Yah Yah starts out with a sample from a Busta Rhymes track. Other than that, this track is loaded with some decent artists on top of a boom-bap instrumental. Just like Darkness, Eminem uses this track to mention the mass shootings in the United States. He also uses his fast rapping which has been prevalent in his last few albums.

Next, we have Stepdad, and there is also a quick introduction track before the actual track. The introduction seems to be talking about an abusive stepfather who is going to punish his child for leaving the lights on. On the actual track, Eminem is basically telling us how horrible his stepfather is/was. While we can all agree his stepfather is probably a horrible person based on the context, the loud/shouting chorus doesn't really mesh well with the track.

On Marsh, we have another trap-styled beat with deep bass notes. On this track, Eminem uses a play on words, "My name is Marsh and," which sounds like he's saying he's a martian. He might also be taking a hit on Travis Scott on the chorus. Eminem uses auto-tune and reverbed vocals, as well as some ad-libs that Travis Scott is known for.

Never Love Again has a double meaning. If you remember Eminem in his earlier years, he used and experimented with a lot of drugs, which led to addiction. Saying he'll never love again is like saying he'll never experience something like those drugs again. The song could also refer to his ex-wife or some ex-lover of his.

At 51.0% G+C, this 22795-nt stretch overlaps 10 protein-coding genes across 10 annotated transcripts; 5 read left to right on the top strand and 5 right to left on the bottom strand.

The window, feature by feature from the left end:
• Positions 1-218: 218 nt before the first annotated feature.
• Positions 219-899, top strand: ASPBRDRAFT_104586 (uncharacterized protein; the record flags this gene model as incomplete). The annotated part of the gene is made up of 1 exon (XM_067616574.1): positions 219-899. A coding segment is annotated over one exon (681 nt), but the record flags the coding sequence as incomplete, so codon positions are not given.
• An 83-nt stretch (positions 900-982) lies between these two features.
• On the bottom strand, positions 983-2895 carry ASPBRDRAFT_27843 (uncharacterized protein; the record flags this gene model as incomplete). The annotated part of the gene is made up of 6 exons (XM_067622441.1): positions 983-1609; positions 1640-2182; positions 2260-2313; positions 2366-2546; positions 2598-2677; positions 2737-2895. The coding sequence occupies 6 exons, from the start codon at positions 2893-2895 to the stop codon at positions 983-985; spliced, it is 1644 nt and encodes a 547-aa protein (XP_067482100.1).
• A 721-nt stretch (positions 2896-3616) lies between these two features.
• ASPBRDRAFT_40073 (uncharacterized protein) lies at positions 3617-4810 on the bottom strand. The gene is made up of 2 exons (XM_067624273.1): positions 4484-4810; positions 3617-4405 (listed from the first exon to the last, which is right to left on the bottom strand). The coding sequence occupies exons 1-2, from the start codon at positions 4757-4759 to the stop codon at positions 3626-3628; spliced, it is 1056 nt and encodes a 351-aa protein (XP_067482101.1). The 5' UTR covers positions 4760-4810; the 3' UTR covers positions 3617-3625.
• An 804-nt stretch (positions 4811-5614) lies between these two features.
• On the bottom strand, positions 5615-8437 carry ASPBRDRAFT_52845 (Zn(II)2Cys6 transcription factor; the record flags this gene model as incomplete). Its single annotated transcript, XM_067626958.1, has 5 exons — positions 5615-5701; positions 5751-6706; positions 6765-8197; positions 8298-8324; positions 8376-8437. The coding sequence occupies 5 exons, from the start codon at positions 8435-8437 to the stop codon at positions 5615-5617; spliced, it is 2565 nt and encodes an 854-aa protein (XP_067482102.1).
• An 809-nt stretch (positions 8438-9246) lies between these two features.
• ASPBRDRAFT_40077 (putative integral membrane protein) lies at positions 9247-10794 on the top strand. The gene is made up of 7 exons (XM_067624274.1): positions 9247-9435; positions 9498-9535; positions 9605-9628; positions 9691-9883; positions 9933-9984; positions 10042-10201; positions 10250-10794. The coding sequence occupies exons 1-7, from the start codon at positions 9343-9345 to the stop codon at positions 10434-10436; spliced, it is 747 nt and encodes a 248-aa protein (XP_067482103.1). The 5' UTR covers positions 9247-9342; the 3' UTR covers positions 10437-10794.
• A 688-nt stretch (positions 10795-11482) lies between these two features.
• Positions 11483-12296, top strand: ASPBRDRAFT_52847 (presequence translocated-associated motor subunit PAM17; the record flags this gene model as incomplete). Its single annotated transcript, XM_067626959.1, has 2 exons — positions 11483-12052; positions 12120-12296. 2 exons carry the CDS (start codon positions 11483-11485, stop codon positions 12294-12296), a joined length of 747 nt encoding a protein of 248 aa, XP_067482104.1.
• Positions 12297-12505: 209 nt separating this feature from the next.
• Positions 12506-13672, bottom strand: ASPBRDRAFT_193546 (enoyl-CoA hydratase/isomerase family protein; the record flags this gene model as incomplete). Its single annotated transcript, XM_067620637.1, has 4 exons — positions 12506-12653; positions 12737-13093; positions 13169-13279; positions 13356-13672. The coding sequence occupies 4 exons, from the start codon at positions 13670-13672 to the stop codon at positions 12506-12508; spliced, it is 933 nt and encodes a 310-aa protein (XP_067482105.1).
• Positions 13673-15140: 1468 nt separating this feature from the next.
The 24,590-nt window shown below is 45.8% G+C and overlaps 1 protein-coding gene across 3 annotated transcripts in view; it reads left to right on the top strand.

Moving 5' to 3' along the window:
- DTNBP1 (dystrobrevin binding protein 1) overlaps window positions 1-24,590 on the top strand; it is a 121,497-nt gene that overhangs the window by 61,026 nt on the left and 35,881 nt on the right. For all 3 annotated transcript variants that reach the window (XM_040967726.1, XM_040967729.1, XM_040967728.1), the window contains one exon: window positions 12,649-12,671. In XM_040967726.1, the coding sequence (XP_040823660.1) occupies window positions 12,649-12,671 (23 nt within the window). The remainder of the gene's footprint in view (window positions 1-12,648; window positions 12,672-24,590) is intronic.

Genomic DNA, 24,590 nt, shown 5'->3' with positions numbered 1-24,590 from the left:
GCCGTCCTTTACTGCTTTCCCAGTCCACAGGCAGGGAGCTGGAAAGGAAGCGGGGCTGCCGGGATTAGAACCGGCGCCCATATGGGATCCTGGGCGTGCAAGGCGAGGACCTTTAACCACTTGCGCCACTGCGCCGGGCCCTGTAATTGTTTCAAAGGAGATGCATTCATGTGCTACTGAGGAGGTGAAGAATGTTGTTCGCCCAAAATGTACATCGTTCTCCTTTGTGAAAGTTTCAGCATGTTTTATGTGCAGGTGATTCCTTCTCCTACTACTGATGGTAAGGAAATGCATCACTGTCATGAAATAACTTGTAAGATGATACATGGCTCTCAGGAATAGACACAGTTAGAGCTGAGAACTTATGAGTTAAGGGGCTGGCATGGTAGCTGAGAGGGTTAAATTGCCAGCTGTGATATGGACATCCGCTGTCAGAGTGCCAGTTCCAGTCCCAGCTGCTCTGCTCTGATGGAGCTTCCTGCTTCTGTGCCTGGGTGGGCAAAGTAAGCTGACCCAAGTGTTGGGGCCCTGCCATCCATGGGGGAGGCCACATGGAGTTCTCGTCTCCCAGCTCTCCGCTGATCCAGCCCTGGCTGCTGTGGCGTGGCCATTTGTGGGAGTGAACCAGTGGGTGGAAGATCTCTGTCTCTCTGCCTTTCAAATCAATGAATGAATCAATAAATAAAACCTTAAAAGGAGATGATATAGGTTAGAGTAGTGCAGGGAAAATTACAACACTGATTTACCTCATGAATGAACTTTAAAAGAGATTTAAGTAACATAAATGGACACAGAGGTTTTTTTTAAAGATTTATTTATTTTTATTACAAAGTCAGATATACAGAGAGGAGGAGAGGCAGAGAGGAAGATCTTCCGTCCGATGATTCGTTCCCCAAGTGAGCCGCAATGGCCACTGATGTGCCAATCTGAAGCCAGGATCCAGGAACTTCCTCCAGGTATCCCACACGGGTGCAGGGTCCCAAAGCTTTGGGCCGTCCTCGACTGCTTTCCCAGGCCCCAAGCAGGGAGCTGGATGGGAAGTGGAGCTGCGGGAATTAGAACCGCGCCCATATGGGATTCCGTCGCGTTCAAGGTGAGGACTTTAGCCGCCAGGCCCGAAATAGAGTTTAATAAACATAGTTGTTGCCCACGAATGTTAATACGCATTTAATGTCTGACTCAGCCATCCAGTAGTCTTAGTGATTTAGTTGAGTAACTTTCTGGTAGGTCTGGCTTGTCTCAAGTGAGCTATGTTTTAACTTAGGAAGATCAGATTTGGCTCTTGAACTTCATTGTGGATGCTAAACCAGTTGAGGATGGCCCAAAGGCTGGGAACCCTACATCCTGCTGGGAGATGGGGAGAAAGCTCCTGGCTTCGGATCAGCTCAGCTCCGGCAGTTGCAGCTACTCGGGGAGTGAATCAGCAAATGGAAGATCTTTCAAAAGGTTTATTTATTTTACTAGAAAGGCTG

Little Engine opens up with another snippet from Alfred Hitchcock's album, Music to Be Murdered By. For once, in the opening first verse, we actually hear a more calm, non-fast rapping Eminem. As cheesy as the chorus lyrics are, it's actually kind of catchy and a nice change of pace on the album.

The next track, Lock It Up, features none other than Anderson .Paak. You can almost expect to see an Anderson .Paak feature on some high-end artist's album. He doesn't have that big of a part on the track since he's only on the chorus, and the track is under three minutes long. I would have liked to see a longer version of this track.

On Farewell, Eminem takes out some anger on some kind of past lover. He has all of this pent up anger and is releasing it on this one track. On the second verse, he opens up on wanting to love this person but hating this person at the same time. This can be from the confusion of a failing relationship that he was in.

Don Toliver is featured on the track titled No Regrets. Again, Eminem talks about a familiar topic that has been brought up throughout the album, his troubled past when growing as an artist. Eminem talks about how some fans want the old Eminem, but they don't understand that Eminem was in a bad place back then. He was an addict and his life was on a downhill path.

I Will is officially the last musical track off of the album. Royce Da 5'9" comes back on this track with a few other artists. This is a long-winded track where each artist takes a shot at a verse. The very last part of the album is another snippet from Music to Be Murdered By from Alfred Hitchcock.

While this is much better than his past two records, there are still some things Eminem can work on. The first thing I can think of is definitely the length of the album since it seems to drag on with some of the tracks. Another thing Eminem can work on is his rapping and not having to worry about rapping fast all the time.
Overall Rating: 5/10
Favorite Tracks: You Gon' Learn, Godzilla, Yah Yah, Little Engine